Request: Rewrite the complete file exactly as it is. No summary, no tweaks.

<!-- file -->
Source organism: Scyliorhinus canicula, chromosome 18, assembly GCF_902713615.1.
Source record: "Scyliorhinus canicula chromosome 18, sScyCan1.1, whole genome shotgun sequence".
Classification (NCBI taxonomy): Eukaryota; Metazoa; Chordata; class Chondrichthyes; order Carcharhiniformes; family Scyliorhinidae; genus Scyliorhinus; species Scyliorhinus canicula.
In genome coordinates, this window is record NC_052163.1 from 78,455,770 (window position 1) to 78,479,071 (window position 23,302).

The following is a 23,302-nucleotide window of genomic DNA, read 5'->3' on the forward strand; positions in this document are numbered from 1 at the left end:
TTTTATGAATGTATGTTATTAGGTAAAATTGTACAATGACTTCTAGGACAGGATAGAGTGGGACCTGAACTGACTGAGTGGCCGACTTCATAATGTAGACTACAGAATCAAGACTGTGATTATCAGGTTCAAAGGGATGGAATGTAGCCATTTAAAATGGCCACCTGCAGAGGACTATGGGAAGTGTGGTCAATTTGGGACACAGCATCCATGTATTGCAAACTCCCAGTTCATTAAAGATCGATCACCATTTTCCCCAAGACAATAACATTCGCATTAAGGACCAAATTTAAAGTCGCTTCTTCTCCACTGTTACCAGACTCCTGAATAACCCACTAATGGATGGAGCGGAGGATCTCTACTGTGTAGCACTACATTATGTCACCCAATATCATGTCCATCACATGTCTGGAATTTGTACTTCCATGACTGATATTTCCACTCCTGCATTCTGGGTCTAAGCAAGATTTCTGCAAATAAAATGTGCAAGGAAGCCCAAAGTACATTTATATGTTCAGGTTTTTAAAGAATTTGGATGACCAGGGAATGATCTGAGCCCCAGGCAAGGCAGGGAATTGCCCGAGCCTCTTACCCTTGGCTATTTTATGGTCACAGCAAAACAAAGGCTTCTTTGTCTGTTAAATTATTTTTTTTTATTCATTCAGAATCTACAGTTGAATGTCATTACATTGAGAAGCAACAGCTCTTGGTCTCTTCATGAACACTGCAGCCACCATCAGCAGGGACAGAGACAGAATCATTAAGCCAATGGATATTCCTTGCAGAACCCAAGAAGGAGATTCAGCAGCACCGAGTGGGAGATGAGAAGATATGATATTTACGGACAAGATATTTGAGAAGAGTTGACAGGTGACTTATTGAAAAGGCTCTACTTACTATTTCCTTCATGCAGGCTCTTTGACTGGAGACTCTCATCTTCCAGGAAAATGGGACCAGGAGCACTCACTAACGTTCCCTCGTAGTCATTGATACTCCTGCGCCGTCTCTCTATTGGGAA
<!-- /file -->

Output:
Source organism: Scyliorhinus canicula, chromosome 18, assembly GCF_902713615.1.
Source record: "Scyliorhinus canicula chromosome 18, sScyCan1.1, whole genome shotgun sequence".
Classification (NCBI taxonomy): Eukaryota; Metazoa; Chordata; class Chondrichthyes; order Carcharhiniformes; family Scyliorhinidae; genus Scyliorhinus; species Scyliorhinus canicula.
In genome coordinates, this window is record NC_052163.1 from 78,455,770 (window position 1) to 78,479,071 (window position 23,302).

The following is a 23,302-nucleotide window of genomic DNA, read 5'->3' on the forward strand; positions in this document are numbered from 1 at the left end:
TTTTATGAATGTATGTTATTAGGTAAAATTGTACAATGACTTCTAGGACAGGATAGAGTGGGACCTGAACTGACTGAGTGGCCGACTTCATAATGTAGACTACAGAATCAAGACTGTGATTATCAGGTTCAAAGGGATGGAATGTAGCCATTTAAAATGGCCACCTGCAGAGGACTATGGGAAGTGTGGTCAATTTGGGACACAGCATCCATGTATTGCAAACTCCCAGTTCATTAAAGATCGATCACCATTTTCCCCAAGACAATAACATTCGCATTAAGGACCAAATTTAAAGTCGCTTCTTCTCCACTGTTACCAGACTCCTGAATAACCCACTAATGGATGGAGCGGAGGATCTCTACTGTGTAGCACTACATTATGTCACCCAATATCATGTCCATCACATGTCTGGAATTTGTACTTCCATGACTGATATTTCCACTCCTGCATTCTGGGTCTAAGCAAGATTTCTGCAAATAAAATGTGCAAGGAAGCCCAAAGTACATTTATATGTTCAGGTTTTTAAAGAATTTGGATGACCAGGGAATGATCTGAGCCCCAGGCAAGGCAGGGAATTGCCCGAGCCTCTTACCCTTGGCTATTTTATGGTCACAGCAAAACAAAGGCTTCTTTGTCTGTTAAATTATTTTTTTTTATTCATTCAGAATCTACAGTTGAATGTCATTACATTGAGAAGCAACAGCTCTTGGTCTCTTCATGAACACTGCAGCCACCATCAGCAGGGACAGAGACAGAATCATTAAGCCAATGGATATTCCTTGCAGAACCCAAGAAGGAGATTCAGCAGCACCGAGTGGGAGATGAGAAGATATGATATTTACGGACAAGATATTTGAGAAGAGTTGACAGGTGACTTATTGAAAAGGCTCTACTTACTATTTCCTTCATGCAGGCTCTTTGACTGGAGACTCTCATCTTCCAGGAAAATGGGACCAGGAGCACTCACTAACGTTCCCTCGTAGTCATTGATACTCCTGCGCCGTCTCTCTATTGGGAA